Slugs and Snails

Slugs and Snails
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The many species of these mollusks, which vary in size and color, thrive in moist, shady surroundings. Snails have a shell and slugs don't, but both secrete a slimy mucus on which they glide along) leaving telltale silvery trails. The pests feed at night and on overcast days; when the sun shines they go under cover. Slugs and some snails burrow into the soil, while other types of snails hide in debris or on plants. If conditions are too dry, a snail can seal itself in its shell and remain dormant for up to 4 years.

Target: All plants.

Damage: Large, ragged holes are eaten in leaves; seedlings are demolished.

Life cycle: Every slug and snail has both male and female sex organs, so any individual can lay clusters of tiny, gelatinous eggs in the soil. Some can even fertilize their own eggs. Depending on available food and moisture, a snail can take a few months or as long as a few years to reach maturity. The pests can overwinter as eggs, but they’re normally encountered as adults.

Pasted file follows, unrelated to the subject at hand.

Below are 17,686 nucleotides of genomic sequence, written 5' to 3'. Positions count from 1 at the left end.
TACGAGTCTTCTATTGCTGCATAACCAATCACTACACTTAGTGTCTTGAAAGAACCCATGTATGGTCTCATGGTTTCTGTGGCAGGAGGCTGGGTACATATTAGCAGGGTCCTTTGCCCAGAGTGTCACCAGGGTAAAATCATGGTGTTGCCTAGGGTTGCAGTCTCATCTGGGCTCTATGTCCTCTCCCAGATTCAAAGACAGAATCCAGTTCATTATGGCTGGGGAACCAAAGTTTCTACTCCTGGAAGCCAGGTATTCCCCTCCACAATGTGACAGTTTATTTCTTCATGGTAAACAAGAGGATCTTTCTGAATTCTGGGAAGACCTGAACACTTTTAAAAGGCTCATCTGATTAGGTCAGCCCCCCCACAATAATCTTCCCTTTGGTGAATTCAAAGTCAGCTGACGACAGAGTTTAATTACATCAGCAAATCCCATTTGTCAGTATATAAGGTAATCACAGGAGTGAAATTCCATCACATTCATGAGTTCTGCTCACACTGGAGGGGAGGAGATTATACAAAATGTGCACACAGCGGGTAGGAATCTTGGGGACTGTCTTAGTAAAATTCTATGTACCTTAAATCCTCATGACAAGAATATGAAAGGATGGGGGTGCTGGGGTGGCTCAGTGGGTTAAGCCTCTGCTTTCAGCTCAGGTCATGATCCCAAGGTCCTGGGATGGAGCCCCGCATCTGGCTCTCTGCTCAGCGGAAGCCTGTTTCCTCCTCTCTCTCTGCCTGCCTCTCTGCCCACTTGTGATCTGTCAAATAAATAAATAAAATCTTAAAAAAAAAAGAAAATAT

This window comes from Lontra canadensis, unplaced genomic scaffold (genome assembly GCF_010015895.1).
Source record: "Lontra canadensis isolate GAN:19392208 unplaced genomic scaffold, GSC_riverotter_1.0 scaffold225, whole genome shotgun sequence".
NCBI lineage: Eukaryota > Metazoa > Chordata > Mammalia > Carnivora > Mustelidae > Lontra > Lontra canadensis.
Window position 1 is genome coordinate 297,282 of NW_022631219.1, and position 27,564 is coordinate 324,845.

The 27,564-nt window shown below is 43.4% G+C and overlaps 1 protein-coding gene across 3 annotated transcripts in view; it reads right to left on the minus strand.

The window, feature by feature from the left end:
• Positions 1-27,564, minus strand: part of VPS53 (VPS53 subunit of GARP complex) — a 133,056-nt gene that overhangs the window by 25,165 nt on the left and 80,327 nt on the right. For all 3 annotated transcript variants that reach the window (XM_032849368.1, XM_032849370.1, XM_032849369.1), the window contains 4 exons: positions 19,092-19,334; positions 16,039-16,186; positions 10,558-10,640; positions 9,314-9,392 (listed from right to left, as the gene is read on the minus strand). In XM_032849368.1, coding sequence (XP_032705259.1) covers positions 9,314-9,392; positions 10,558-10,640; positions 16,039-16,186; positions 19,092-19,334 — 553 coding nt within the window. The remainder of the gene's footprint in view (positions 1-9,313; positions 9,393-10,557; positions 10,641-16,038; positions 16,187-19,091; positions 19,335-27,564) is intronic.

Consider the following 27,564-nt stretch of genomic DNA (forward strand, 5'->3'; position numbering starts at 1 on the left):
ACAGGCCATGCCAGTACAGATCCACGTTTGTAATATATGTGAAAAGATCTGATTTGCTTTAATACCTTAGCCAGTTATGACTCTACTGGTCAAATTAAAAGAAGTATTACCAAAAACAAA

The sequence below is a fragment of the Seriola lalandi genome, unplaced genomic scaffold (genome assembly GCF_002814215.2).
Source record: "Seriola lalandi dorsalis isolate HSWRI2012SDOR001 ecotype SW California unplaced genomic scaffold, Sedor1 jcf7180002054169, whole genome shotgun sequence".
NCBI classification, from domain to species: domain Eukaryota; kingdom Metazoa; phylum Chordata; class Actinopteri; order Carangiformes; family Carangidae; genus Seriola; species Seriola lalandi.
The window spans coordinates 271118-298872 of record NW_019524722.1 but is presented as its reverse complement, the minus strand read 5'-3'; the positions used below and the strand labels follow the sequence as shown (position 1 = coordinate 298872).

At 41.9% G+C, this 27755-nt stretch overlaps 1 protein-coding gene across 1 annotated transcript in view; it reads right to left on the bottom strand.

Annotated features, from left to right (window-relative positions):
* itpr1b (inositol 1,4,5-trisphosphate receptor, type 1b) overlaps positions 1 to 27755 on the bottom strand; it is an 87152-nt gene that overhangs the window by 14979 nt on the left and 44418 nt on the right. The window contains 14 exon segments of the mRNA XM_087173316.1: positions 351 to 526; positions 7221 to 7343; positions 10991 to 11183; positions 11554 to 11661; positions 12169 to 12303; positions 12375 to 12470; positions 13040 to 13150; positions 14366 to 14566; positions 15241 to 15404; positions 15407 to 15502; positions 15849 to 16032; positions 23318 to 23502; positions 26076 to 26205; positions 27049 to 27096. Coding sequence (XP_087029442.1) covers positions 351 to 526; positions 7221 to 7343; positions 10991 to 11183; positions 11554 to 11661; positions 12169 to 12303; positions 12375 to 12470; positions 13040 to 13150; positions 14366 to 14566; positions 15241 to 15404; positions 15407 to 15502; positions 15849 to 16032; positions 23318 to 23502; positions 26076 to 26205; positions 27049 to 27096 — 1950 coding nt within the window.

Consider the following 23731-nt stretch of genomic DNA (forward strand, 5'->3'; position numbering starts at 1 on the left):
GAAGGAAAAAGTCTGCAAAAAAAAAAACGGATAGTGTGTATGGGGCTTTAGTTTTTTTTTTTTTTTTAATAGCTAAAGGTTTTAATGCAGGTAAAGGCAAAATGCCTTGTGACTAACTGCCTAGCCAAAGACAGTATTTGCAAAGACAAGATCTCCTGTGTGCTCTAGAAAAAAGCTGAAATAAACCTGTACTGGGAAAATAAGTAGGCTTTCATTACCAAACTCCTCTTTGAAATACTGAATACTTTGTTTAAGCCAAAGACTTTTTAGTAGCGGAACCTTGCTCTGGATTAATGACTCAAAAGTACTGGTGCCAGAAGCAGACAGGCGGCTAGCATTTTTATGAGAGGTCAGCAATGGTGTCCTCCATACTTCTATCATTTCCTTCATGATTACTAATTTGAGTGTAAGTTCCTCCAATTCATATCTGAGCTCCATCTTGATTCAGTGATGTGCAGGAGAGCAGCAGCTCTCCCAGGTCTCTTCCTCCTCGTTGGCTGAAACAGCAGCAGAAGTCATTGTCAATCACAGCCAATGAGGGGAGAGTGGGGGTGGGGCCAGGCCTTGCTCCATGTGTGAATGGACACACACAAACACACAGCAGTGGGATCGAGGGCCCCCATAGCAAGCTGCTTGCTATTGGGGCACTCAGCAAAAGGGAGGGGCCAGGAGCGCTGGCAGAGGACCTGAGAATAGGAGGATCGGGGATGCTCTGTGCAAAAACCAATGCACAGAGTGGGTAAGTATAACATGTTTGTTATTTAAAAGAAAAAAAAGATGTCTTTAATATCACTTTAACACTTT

Notes: Overturned flowerpots, grape fruit halves, and boards laid on the ground make good traps. Placing snail bait in stations keeps the poison dry and protects children, pets, and birds. (To make your own stations, cut holes in the sides of empty cans.) Salt is often suggested as a control, but it’s bad for the soil, and the mollusks often recover.